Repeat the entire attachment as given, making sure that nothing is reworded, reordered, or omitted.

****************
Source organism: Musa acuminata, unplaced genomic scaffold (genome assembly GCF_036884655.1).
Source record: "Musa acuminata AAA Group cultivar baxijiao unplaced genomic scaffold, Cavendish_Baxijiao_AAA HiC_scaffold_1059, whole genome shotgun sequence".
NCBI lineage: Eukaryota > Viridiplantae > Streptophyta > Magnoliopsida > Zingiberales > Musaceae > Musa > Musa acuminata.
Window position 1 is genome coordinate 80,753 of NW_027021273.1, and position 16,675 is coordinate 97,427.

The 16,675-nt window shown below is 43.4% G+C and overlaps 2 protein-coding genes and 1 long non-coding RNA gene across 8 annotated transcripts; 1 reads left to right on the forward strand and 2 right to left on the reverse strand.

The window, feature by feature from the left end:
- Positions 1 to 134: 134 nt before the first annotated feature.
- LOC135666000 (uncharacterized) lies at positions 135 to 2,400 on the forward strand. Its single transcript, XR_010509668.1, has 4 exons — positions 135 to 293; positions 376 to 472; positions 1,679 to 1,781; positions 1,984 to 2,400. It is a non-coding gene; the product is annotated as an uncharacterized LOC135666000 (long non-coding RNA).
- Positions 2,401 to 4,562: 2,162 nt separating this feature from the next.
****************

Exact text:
Source organism: Musa acuminata, unplaced genomic scaffold (genome assembly GCF_036884655.1).
Source record: "Musa acuminata AAA Group cultivar baxijiao unplaced genomic scaffold, Cavendish_Baxijiao_AAA HiC_scaffold_1059, whole genome shotgun sequence".
NCBI lineage: Eukaryota > Viridiplantae > Streptophyta > Magnoliopsida > Zingiberales > Musaceae > Musa > Musa acuminata.
Window position 1 is genome coordinate 80,753 of NW_027021273.1, and position 16,675 is coordinate 97,427.

The 16,675-nt window shown below is 43.4% G+C and overlaps 2 protein-coding genes and 1 long non-coding RNA gene across 8 annotated transcripts; 1 reads left to right on the forward strand and 2 right to left on the reverse strand.

The window, feature by feature from the left end:
- Positions 1 to 134: 134 nt before the first annotated feature.
- LOC135666000 (uncharacterized) lies at positions 135 to 2,400 on the forward strand. Its single transcript, XR_010509668.1, has 4 exons — positions 135 to 293; positions 376 to 472; positions 1,679 to 1,781; positions 1,984 to 2,400. It is a non-coding gene; the product is annotated as an uncharacterized LOC135666000 (long non-coding RNA).
- Positions 2,401 to 4,562: 2,162 nt separating this feature from the next.